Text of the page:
I have been studying abroad at The Chinese University of Hong Kong for two months, and I have enjoyed every second of it. There is so much I have learned during this experience and still so much I will experience in the months left in Hong Kong and the time after I get back home to the United States. I came to Hong Kong to find interconnectedness and clarity, instead, I found a community. I can’t tell you right now whether they are synonymous or not, I just know that I found discovered a part of me that is thriving outside the bubble of the United States.
This community has challenged me, accepted me, and showed me so much of myself that would not have come to light had I stayed in the U.S. To some, it may seem like a trivial thing to mention, but being able to speak in my mother tongue to locals around Hong Kong is one of the most gratifying experiences and I get to do that every single day here. This feeling is a difficult concept to put into words, but I will try my best.
My first language is Cantonese. My first words were Cantonese. My first thoughts were in Cantonese. The first times I said, “Hi, I love you, thank you,” were all in Cantonese. Before leaving, I realized, that somewhere along the way, I lost all of that. The knowledge, the connection I once had with my family was gone. Before leaving, I was struggling to even describe to my mom how my day was in our native tongue. I felt like an outsider in my own family gatherings, unable to communicate my feelings or aspirations to the people that raised me. I was rendered to just sitting there, smiling, and responding in remedial Cantonese.
In Hong Kong, I’ve found confidence in my native language. I know so much more than I thought I did, I just never got a chance to use it outside of my family. Even better, I know that if I didn’t know or understand something, there are people here who will take the time out of their day to help me and teach me.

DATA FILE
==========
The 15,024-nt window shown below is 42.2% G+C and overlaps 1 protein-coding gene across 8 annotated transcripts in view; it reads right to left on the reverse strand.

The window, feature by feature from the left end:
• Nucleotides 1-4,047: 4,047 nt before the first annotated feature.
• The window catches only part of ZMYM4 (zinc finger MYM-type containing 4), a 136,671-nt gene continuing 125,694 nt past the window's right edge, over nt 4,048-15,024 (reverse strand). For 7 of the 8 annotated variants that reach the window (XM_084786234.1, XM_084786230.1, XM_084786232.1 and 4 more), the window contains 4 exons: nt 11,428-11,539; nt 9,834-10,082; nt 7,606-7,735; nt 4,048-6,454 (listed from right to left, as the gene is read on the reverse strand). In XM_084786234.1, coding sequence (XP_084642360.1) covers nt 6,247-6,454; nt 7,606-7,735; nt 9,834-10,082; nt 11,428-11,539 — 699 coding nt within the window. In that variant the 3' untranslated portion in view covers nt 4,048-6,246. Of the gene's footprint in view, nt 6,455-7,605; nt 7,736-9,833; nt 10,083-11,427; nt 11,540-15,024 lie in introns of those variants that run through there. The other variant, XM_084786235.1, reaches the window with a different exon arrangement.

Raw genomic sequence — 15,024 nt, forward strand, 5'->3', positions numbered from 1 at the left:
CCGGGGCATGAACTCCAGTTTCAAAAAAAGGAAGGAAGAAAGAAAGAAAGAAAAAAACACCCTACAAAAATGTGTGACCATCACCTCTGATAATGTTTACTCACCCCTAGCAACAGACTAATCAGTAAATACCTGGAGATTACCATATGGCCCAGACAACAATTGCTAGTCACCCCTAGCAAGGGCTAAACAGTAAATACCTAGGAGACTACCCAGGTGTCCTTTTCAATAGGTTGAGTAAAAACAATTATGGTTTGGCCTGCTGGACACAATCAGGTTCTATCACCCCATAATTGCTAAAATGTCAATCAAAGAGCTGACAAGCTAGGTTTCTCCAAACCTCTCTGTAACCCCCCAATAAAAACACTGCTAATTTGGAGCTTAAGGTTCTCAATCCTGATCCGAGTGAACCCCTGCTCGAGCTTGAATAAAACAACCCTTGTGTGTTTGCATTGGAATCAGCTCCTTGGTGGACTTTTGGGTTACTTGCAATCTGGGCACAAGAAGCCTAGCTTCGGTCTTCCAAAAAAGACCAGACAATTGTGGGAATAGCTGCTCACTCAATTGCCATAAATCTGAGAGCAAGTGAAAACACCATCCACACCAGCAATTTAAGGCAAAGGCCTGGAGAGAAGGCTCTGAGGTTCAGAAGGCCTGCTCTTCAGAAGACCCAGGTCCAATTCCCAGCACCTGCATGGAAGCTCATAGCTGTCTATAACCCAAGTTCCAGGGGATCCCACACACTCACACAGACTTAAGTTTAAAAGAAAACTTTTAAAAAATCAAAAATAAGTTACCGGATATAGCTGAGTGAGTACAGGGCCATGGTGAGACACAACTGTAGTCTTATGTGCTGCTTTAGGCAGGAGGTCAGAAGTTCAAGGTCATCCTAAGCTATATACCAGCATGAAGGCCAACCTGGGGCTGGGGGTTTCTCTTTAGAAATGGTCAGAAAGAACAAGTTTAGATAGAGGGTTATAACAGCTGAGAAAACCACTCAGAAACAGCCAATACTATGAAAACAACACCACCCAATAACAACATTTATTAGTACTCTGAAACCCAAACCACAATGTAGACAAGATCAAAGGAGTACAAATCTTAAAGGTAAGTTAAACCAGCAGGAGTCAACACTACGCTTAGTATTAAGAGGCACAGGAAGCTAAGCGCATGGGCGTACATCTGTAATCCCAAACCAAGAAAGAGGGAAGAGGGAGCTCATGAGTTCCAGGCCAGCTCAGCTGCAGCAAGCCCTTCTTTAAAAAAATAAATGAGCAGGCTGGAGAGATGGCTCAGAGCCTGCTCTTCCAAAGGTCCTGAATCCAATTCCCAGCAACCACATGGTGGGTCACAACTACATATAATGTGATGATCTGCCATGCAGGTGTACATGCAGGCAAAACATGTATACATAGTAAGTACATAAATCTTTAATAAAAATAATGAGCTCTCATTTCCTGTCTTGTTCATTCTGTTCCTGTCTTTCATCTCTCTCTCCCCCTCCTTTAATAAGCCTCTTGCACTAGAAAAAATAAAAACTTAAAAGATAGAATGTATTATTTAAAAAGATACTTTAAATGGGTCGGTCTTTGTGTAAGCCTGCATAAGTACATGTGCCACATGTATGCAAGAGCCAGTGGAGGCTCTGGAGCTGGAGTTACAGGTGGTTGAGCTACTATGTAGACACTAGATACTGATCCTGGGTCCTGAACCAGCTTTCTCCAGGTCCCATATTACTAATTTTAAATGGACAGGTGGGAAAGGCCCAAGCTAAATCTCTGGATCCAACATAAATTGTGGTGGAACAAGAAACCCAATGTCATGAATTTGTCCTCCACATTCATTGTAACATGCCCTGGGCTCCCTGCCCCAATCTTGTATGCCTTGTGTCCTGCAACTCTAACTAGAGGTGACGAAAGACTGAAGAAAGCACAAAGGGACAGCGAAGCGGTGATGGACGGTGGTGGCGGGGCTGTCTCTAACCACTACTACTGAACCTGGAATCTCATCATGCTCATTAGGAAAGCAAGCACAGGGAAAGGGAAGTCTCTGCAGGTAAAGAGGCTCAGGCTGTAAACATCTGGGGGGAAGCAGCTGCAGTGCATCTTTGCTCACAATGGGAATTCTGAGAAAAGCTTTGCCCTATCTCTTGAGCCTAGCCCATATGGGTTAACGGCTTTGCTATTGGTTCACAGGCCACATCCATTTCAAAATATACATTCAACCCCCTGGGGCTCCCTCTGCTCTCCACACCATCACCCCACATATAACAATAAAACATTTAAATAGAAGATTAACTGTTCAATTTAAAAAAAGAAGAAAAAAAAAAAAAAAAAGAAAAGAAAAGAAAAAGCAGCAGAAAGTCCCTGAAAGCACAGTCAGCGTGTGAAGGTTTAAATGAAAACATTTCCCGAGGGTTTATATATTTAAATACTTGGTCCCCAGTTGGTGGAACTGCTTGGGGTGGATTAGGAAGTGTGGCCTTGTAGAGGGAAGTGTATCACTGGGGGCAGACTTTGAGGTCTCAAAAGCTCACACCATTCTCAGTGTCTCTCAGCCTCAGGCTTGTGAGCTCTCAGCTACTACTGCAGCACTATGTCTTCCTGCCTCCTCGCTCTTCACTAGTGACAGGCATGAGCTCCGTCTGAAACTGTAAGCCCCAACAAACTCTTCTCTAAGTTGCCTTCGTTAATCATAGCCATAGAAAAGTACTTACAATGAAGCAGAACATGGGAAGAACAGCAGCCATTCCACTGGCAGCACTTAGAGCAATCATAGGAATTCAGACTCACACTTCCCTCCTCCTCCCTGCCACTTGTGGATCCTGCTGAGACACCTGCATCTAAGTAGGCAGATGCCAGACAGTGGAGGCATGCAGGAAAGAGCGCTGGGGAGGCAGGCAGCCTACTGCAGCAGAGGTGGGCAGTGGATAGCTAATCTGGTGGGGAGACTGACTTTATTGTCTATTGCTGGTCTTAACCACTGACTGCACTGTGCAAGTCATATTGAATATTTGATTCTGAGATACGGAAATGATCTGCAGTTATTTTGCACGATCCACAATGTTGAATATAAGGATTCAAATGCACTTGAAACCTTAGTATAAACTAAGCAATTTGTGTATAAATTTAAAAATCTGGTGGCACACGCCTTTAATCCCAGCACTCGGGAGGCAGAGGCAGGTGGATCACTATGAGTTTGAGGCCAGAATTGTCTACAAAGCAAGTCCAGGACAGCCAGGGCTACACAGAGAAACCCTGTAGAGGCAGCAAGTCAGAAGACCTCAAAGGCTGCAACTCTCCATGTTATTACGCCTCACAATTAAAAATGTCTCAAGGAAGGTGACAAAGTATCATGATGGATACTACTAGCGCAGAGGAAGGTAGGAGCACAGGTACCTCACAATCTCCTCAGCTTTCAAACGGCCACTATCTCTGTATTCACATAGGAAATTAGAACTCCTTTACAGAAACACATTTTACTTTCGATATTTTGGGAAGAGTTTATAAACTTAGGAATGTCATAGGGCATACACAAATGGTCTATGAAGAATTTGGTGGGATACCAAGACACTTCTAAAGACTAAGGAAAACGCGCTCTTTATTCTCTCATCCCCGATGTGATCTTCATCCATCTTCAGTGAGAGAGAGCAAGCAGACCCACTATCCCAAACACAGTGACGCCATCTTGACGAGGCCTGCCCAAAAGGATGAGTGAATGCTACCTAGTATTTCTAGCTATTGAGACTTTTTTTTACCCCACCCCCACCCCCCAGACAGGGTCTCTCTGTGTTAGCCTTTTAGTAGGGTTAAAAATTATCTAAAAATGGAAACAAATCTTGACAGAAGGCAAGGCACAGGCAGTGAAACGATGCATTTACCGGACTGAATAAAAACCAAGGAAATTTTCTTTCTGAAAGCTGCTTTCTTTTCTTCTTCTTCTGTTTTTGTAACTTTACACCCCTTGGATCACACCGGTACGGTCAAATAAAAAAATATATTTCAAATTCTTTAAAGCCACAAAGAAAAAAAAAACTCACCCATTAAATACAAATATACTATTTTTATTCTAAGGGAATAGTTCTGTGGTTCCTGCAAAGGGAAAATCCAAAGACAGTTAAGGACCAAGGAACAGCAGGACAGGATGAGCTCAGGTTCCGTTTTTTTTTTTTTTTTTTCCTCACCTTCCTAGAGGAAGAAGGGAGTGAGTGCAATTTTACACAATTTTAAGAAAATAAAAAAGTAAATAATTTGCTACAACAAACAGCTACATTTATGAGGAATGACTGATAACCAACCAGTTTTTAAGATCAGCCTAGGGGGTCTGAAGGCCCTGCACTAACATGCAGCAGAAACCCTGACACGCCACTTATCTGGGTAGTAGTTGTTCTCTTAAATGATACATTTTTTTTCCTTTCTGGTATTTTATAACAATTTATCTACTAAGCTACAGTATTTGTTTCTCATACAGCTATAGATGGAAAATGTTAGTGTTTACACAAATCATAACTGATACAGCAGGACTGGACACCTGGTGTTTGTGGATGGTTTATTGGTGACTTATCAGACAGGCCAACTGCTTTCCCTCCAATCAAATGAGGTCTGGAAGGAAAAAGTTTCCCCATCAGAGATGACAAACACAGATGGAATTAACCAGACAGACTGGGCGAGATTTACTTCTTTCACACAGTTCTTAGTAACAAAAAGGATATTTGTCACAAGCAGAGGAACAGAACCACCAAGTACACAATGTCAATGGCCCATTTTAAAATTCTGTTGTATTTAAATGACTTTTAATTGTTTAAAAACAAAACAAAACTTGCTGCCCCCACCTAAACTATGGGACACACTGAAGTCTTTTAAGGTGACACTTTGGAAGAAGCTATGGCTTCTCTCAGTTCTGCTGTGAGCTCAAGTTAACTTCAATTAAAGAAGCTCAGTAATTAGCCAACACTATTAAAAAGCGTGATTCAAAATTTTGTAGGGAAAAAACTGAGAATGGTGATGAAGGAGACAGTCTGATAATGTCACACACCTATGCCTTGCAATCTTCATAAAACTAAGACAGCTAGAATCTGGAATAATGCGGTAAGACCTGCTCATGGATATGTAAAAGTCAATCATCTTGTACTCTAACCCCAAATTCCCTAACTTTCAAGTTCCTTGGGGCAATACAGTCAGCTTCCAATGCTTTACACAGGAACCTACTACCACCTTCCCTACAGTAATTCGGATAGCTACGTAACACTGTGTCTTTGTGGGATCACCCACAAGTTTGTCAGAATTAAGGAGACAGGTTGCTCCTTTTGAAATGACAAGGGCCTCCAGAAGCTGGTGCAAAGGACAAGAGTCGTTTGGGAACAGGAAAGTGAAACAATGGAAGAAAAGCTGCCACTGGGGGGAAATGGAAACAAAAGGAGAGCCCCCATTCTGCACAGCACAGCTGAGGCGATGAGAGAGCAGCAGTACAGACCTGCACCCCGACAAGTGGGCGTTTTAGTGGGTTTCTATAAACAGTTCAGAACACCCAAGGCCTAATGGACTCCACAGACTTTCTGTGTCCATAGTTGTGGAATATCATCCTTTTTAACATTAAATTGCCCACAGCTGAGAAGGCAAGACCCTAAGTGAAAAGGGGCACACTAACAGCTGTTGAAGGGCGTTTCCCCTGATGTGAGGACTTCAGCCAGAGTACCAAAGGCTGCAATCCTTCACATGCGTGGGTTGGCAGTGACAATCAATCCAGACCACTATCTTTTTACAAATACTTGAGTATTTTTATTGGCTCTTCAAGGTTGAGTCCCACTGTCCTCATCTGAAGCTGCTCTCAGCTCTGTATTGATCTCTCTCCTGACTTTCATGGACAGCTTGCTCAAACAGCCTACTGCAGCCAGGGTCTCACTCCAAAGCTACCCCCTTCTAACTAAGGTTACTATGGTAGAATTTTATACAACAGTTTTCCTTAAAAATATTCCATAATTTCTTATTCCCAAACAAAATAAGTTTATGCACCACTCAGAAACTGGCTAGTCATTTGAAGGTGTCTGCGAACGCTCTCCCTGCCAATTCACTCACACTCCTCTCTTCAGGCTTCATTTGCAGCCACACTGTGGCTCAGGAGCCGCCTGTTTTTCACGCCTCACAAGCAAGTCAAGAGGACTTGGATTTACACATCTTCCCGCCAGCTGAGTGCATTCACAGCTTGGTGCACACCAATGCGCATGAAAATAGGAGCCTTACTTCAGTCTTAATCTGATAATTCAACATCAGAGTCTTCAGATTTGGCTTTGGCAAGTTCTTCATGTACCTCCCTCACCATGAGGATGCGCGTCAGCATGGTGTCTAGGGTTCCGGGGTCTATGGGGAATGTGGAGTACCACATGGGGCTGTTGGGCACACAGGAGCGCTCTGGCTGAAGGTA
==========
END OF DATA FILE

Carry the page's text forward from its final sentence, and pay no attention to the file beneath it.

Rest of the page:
One of the best experiences I’ve had here is talking to a local, one of the people that work at the vegan cafeteria I go to a couple times a week. My friends and I call her “Veggie Mom.” When we first met, she immediately noticed the hesitation in my Chinese. She heard the rustiness and mispronunciation in the voice of someone who hasn’t spoken in their native tongue for a while now. She inquired about where I had grown up. I told her that I had grown up in America but my family had taught me Cantonese. She complimented on my ability to speak Cantonese even though I was born and raised outside of China. Every interaction I’ve had with her since then she has gently corrected my grammatical mistakes and even taught me new vocabulary along the way. We’d sometimes even exchange knowledge where I teach her some English and she teaches me some Chinese.
Veggie Mom isn’t the only person I’ve had interactions like this with. I’ve had conversations with taxi drivers, airport personnel, professors, and so many different people around Hong Kong. Though I’ve only been here for two months, I feel like the locals are welcoming me back to a culture that I’ve forgotten as a consequence of growing up in the States. I like living in that comfort. That one day, if I choose to come back for work or for school again, there is a community here that will see to it that I thrive in this environment.
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